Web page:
Newly released documents obtained by American Oversight show that Amazon produced nearly $3.9 billion in revenue and $1.6 billion in profit for the USPS in the fiscal year of 2019.
USPS delivered 1.54 billion packages for Amazon during that time, or roughly 30% of the technology company's total volume.
While President Donald Trump has been critical about USPS doing business with Amazon, the numbers make it clear that the retail giant is generating much-needed profit for the Post Office.
Recently released documents show that Amazon accounted for a good chunk of the money the USPS brought in just one year ago.
A slew of financial statements and emails obtained by American Oversight show that Amazon accounted for nearly $3.9 billion in revenue and $1.6 billion in profit for the postal service in the fiscal year of 2019, the Washington Post reported.
USPS delivered 1.54 billion packages for Amazon during the time period, or roughly 30% of the technology company's total volume, according to the documents, which also show that deliveries and revenue increased in fiscal year 2019.
Amazon's delivery network relies on the USPS for higher-cost deliveries, and the Post Office is required to delivery to every household in the US, even rural and hard-to-reach areas. But the government agency doesn't receive a dime in tax money, and has been struggling financially amid the pandemic.
The specific financial numbers released by American Oversight come as US President Donald Trump has consistently fueled the notion that Amazon is bad business for the Post Office; however, the numbers paint a different picture.
"Amazon and other companies like it, they come and they drop all of their mail into a post office," Trump said while appearing on "Fox & Friends" on August 17. "They drop packages into the post office by the thousands and then they say, 'Here, you deliver them.' We lose $3 and $4 a package on average. We lose massive amounts of money."
Business Insider previously reported on the multidimensional relationship between Amazon and the USPS. Trump is correct in that the USPS does subsidize Amazon deliveries by charging the company below-market rates, although it's not clear where he's getting the $3 to $4 per-package loss numbers from (Citi analysts in 2017 estimated it was around $1.46 per package).
But Trump's criticisms of the below-market rates misses a key point: Losing Amazon as a customer would be a brutal blow to the Post Office, with the newly released fiscal 2019 numbers pegging that value at $3.9 billion in revenue.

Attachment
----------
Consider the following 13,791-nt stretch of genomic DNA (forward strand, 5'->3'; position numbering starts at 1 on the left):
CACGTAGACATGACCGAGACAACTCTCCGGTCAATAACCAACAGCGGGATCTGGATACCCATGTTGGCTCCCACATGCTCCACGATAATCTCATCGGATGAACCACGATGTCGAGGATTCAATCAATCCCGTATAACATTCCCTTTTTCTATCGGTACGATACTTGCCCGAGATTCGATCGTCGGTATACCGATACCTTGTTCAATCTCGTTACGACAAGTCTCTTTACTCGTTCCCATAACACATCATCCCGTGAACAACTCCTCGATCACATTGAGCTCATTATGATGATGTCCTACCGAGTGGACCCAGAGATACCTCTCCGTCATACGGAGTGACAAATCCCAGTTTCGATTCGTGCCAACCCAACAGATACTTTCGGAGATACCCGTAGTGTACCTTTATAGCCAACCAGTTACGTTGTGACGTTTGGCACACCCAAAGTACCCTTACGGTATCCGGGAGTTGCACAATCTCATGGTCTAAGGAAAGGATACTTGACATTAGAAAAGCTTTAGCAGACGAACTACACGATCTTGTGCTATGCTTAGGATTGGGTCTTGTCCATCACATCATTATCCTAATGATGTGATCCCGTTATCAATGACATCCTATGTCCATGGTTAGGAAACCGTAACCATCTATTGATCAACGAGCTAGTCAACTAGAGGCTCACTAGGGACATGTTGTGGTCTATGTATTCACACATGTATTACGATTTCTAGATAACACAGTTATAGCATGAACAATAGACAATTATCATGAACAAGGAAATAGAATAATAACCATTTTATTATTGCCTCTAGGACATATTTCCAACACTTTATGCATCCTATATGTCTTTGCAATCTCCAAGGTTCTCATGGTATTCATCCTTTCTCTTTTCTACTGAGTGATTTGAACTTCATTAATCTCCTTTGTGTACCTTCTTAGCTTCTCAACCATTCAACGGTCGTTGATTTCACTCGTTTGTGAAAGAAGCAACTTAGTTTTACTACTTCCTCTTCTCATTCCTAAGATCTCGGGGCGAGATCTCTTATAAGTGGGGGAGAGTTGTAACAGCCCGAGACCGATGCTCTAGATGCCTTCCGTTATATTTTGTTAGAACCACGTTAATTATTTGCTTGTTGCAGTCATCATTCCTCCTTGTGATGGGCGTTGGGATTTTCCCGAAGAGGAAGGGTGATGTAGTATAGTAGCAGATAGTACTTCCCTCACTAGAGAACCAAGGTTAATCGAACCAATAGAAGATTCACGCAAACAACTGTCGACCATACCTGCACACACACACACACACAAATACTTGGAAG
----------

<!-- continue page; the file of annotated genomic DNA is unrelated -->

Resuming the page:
Simply put, in return for the lower rates, the USPS keeps a large customer, and staves off a possible future in which Amazon builds out its own delivery fleet, including drone deliveries for rual areas, to the extent it doesn't need the USPS's delivery network -- or even begins competing with USPS to deliver some non-Amazon packages as well.
"For more than two decades, Amazon has partnered closely with the United States Postal Service to invent and deliver for our customers, which has resulted in significant revenue for the USPS and thousands of American jobs," Rena Lunak, a company spokesperson for Amazon, said in a statement. "USPS continues to be a great partner in serving Amazon customers."
Trump's rhetoric regarding Amazon has heated up in 2020 with the presidential election on the horizon and his Democratic opponent, former US Vice President Joe Biden, maintaining a solid lead in the polls in battleground states such as Wisconsin and Nevada.
The President's attacks on the online retailer aren't anything new. In 2018, he said that Amazon had cost the USPS "billions" of dollars.
Trump, however, isn't alone on skepticism of Amazon's in-house delivery network that began being built out in earnest in 2013. A report in December by Morgan Stanley wrote that Amazon is "disproportionately servicing" the densest areas in the US in order to keep their costs low.
But as the newly released numbers reveal, the USPS isn't in a position right now to increase its rates and risk losing Amazon. It's hurting like many other businesses amid the pandemic, and it can't afford to lose a customer that generated $1.6 billion in much-needed profit last year.
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